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June 21, 2005

Bipolar I and II cope differently w/ Mania

A study has come out that directs its attention at the different coping styles of those who have bipolar I disorder versus those who have bipolar II disorder. What was specifically looked at was how they cope with the prodromal symptoms that they have prior to a manic episode. Prodromal symptoms are experienced prior to an attack, and signal the onset of it, much like a warning sign. Psychiatrists would find this information useful when figuring out how to treat and give therapy to those with bipolar disorder.

The Coping Inventory for Prodromes of Mania (CIPM) was used to understand how each bipolar individual reacted to the onset of a manic episode. 184 patients with bipolar disorder took the inventory, 133 had bipolar I disorder and 51 had bipolar II disorder.

"The 40-item CIPM contained both adaptive and maladaptive coping strategies and consisted of four factors:

*stimulation reduction (for example, "avoided being with people")
*problem-directed coping (for example, "tried to monitor and restrain my behavior")
*seeking professional help (for example, "started my medication again")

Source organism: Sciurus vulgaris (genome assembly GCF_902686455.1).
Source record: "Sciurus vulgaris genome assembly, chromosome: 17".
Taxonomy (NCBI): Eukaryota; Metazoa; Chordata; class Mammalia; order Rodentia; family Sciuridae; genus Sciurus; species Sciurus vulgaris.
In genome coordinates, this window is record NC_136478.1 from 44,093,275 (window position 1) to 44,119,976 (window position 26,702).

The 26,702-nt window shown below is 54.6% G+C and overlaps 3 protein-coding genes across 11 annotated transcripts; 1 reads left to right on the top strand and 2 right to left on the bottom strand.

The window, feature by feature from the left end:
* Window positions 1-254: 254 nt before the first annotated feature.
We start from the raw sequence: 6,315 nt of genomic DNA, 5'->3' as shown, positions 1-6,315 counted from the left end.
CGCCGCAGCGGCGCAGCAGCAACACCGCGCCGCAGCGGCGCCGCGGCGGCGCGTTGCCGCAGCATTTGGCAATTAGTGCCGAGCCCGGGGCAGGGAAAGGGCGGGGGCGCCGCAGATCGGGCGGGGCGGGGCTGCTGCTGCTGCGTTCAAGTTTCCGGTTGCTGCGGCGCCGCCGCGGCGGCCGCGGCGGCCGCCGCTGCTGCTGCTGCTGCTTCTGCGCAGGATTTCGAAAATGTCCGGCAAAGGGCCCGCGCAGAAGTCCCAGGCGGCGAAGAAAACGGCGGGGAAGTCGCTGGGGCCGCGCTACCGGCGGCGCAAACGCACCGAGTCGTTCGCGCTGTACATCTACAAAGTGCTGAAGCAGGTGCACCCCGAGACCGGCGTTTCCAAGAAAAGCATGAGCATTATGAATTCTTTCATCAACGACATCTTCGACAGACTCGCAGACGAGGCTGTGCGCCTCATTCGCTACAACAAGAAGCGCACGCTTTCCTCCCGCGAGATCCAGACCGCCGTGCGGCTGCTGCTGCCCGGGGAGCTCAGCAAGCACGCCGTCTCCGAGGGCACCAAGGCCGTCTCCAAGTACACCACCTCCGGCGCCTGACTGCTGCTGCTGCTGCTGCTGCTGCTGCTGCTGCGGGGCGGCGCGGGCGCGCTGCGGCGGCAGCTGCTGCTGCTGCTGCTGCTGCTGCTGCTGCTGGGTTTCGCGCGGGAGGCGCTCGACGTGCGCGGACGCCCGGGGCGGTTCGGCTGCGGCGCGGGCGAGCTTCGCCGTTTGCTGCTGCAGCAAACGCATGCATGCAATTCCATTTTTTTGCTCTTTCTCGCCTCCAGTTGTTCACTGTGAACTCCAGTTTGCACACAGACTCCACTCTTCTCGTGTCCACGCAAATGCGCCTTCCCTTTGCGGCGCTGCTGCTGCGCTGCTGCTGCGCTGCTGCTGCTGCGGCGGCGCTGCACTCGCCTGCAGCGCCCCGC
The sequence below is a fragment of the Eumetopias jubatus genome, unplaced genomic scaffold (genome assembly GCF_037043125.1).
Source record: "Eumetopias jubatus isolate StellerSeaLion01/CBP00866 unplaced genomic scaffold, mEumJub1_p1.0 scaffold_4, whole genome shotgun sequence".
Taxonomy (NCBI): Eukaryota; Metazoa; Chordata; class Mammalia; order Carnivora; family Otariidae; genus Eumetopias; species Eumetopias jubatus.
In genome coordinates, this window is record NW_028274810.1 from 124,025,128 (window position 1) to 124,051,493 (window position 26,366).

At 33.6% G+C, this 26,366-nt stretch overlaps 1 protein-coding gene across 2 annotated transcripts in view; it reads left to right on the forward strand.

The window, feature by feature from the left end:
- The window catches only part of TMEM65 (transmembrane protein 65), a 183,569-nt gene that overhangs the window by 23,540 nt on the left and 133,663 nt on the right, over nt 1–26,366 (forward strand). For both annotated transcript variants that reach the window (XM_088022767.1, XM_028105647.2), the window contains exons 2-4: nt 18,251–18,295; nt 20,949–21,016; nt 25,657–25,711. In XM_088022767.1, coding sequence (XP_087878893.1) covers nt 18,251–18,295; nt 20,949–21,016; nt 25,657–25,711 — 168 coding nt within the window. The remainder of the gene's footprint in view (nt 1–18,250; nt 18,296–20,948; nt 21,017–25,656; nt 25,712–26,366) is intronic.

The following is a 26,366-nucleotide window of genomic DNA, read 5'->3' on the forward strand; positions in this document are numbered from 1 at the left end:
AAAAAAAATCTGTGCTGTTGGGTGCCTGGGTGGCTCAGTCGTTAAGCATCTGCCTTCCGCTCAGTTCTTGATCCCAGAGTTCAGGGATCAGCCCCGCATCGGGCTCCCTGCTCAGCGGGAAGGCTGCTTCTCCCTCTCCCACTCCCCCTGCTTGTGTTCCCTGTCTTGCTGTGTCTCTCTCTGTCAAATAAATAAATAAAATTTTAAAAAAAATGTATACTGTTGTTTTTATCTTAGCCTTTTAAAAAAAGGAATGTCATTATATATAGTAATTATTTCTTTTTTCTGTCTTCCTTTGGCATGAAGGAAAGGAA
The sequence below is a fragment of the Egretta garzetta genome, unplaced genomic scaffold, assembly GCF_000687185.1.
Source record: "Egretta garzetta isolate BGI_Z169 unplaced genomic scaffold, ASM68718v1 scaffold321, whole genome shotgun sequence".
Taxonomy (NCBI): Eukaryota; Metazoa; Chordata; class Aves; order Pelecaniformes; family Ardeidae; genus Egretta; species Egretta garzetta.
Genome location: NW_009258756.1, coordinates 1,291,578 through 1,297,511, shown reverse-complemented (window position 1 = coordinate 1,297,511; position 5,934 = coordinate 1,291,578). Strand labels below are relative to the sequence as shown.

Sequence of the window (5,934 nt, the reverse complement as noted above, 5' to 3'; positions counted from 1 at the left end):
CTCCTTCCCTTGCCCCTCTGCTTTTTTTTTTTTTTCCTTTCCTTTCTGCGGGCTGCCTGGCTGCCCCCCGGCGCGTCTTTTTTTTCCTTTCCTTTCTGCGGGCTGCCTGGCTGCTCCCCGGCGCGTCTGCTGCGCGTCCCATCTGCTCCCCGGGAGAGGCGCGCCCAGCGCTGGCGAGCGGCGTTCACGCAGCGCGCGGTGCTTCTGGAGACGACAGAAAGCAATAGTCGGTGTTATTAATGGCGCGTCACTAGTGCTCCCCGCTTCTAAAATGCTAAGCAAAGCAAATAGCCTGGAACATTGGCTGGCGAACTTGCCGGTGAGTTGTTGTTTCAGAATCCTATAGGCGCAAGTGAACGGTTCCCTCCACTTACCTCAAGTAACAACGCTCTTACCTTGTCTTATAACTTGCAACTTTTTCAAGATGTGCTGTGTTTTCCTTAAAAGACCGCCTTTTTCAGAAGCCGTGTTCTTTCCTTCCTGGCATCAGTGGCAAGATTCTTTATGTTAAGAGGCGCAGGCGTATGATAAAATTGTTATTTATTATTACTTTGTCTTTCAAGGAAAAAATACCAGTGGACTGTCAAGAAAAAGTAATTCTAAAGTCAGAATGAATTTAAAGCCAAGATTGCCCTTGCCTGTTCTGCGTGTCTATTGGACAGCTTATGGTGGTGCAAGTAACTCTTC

*denial or blame (for example, "hoped the symptoms would go away")" (Moyer, 2005).

The coping styles preferred by the two groups differed remarkably, and with good reason. Bipolar I disorder alternates between severe manic episodes and less severe depression, whereas bipolar II disorder alternates from severe depression to hypomania (less severe manic symptoms). "The most favored choice for those with bipolar I was seeking help, and the most favored choice among those with bipolar II was denial and blame, said Mr. Velyvis. "Considering that bipolar I patients are more likely to experience the more severe consequence of full mania, it is understandable that they would want to reach out and ward it off," Mr. Velyvis said. 'Those with bipolar II, who typically have hypomania, which has less risk, are more tempted to ride the wave more.'" (Moyer, 2005).

This information will greatly help therapists who are determining how to best treat their patients. It is important for any therapist to know the differences between Bipolar I and II disorder and all of the details that separate them. Coping with the onset of mania is something that all bipolar patients have to deal with and making sure that they have a good coping strategy can ensure their mental well-being.

For more information on coping with bipolar disorder go to: http://www.moodswing.org/bpcoping.htm

The source of this article was Medscape Medical News.

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